Tilaye TerrefePatent Specialist
Toronto 416.865.7810 email@example.com
Expertise Intellectual Property Forest Products Manufacturing Startups & Emerging Companies Technology
Tilaye Terrefe drafts and prosecutes patent applications for clients ranging from small startups to multinationals.
Areas covered by Tilaye’s intellectual property (IP) practice include software, mechanical inventions, electronic circuits, telecommunications, touch detection technologies, image and data compression, digital signal processing of audio and video, cryptography, blockchains and wood composites.
Prior to joining McMillan, Tilaye worked as an engineer, designing and implementing innovative solutions, some of which became patented. While managing the IP department for a technology firm, he developed strategy and coordinated patent litigation efforts, giving him unique, first-hand understanding of the challenges facing many of his clients.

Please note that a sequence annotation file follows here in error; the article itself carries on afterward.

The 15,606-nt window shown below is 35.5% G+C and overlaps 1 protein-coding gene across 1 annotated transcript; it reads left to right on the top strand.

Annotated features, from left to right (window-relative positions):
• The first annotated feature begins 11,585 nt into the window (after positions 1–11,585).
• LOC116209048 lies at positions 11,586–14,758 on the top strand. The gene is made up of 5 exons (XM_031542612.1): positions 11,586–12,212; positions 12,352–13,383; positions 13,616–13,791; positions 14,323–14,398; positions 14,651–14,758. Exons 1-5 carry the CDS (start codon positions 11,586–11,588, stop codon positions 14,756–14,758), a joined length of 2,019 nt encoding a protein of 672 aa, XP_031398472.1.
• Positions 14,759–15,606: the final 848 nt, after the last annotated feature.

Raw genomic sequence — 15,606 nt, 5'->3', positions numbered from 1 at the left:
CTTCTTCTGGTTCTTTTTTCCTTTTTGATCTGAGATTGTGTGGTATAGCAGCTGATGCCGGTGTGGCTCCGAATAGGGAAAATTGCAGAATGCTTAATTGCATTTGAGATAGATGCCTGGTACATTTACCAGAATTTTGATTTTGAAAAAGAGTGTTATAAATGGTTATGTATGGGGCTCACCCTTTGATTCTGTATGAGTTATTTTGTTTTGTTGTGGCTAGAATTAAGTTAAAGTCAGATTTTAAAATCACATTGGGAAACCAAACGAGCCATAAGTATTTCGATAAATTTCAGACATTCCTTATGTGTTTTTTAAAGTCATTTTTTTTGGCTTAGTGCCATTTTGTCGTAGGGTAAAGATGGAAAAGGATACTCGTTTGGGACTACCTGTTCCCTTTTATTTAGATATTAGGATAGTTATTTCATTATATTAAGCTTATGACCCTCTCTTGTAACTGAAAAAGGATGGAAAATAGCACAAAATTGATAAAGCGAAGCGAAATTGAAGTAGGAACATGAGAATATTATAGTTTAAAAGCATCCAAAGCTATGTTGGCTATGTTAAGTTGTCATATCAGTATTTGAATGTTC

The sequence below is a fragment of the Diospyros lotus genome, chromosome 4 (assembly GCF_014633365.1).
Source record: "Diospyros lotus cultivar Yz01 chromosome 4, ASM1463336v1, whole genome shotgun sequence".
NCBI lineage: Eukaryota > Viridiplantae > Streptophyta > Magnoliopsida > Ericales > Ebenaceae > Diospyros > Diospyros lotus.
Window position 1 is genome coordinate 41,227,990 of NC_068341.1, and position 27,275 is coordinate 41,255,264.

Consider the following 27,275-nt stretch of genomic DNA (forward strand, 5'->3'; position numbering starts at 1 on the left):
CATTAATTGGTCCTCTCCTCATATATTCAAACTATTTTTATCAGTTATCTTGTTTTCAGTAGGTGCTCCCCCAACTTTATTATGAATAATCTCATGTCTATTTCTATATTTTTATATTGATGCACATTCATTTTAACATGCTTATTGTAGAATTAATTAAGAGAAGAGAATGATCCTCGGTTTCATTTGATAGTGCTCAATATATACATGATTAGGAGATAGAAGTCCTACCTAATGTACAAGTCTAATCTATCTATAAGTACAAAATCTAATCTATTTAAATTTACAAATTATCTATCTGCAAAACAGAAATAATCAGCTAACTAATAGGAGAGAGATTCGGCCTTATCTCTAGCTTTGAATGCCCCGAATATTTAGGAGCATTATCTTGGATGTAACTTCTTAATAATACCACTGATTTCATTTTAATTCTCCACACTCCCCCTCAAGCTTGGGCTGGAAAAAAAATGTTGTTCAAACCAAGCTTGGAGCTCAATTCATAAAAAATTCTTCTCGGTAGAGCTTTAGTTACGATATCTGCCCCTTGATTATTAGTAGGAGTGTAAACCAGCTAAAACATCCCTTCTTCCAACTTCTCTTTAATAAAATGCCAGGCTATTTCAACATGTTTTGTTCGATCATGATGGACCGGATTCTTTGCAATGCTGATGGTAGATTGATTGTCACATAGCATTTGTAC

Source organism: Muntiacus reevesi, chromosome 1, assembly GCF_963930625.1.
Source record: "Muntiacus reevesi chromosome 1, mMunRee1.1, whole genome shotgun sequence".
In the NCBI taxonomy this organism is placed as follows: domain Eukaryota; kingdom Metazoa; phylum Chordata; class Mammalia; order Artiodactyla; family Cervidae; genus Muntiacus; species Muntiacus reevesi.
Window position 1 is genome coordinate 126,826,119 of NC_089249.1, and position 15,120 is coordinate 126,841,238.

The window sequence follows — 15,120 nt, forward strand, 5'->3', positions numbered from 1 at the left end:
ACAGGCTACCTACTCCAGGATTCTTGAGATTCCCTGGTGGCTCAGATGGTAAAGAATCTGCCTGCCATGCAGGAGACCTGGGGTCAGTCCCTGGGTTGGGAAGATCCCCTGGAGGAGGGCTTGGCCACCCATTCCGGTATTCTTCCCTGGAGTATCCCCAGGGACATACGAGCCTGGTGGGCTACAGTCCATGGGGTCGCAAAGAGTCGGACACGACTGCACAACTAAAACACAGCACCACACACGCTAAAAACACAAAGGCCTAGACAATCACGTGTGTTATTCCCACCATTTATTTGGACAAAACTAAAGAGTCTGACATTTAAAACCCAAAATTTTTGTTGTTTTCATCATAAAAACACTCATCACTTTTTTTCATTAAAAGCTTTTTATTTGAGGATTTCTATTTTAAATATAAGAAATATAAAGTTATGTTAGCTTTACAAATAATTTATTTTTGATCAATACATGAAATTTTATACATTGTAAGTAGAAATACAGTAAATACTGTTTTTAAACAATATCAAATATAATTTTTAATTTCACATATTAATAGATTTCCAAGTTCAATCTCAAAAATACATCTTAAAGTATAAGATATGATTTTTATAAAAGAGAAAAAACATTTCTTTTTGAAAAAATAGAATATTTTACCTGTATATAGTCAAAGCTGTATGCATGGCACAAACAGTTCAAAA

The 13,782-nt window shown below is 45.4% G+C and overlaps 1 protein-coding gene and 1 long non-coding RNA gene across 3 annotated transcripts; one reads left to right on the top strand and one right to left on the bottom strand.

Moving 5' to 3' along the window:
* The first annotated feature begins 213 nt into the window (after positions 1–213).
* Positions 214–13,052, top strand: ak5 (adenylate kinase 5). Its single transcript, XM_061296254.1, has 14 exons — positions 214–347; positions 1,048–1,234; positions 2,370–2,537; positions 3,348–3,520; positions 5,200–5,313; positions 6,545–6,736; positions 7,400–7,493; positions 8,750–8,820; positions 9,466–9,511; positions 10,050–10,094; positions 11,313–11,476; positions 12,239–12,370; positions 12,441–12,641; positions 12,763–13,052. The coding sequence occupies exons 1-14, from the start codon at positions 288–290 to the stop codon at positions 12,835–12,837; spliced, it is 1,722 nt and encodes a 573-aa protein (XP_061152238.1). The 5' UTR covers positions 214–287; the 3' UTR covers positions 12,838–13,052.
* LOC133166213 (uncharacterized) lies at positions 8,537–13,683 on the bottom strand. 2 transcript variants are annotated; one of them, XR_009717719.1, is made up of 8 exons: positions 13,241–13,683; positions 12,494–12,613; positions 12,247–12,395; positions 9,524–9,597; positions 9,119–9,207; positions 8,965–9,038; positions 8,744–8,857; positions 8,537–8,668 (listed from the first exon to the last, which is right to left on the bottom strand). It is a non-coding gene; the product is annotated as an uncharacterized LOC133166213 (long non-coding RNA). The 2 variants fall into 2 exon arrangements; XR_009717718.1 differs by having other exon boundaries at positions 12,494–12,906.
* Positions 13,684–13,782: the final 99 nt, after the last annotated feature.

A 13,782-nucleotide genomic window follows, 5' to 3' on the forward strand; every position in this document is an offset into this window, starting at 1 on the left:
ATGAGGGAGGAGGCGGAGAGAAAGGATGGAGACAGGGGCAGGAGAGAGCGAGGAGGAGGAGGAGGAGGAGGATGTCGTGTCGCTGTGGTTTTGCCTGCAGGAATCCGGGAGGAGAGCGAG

The Federal Court puts an end to the “Problem-Solution” Approach of analyzing patent applications - again. Read more about the Court's decision here.
Canadian patent practices related to "excess claim fees" and RCEs come into force on October 3, 2022. Is your business ready?
CIPO recently issued determinations regarding the meaning of "due care". Are your internal practices in-line with CIPO's determinations?
The Canadian patent system is expected to adopt the practices of "excess claims fees" and "request for continued examination". Is your business ready?
The FCA re-affirms the Kellogg and Clopay decisions regarding the Federal Court's ability to interpret contracts. For more details, please read the bulletin.
Patents: the Federal Court has confirmed that the "problem-solution" approach to claims construction is not correct. For more details, read this bulletin.
All levels of Canadian government are taking extraordinary steps in response to the public health emergency of COVID-19.
It is official - Canada's new Patent Rules will come into force on October 30, 2019.
Canadian companies and designers can now seek to protect their industrial designs in multiple foreign jurisdictions through a single international application.
Canada is one of a few contracting states to the Patent Cooperation Treaty that permits late entry into national phase for an international patent application.
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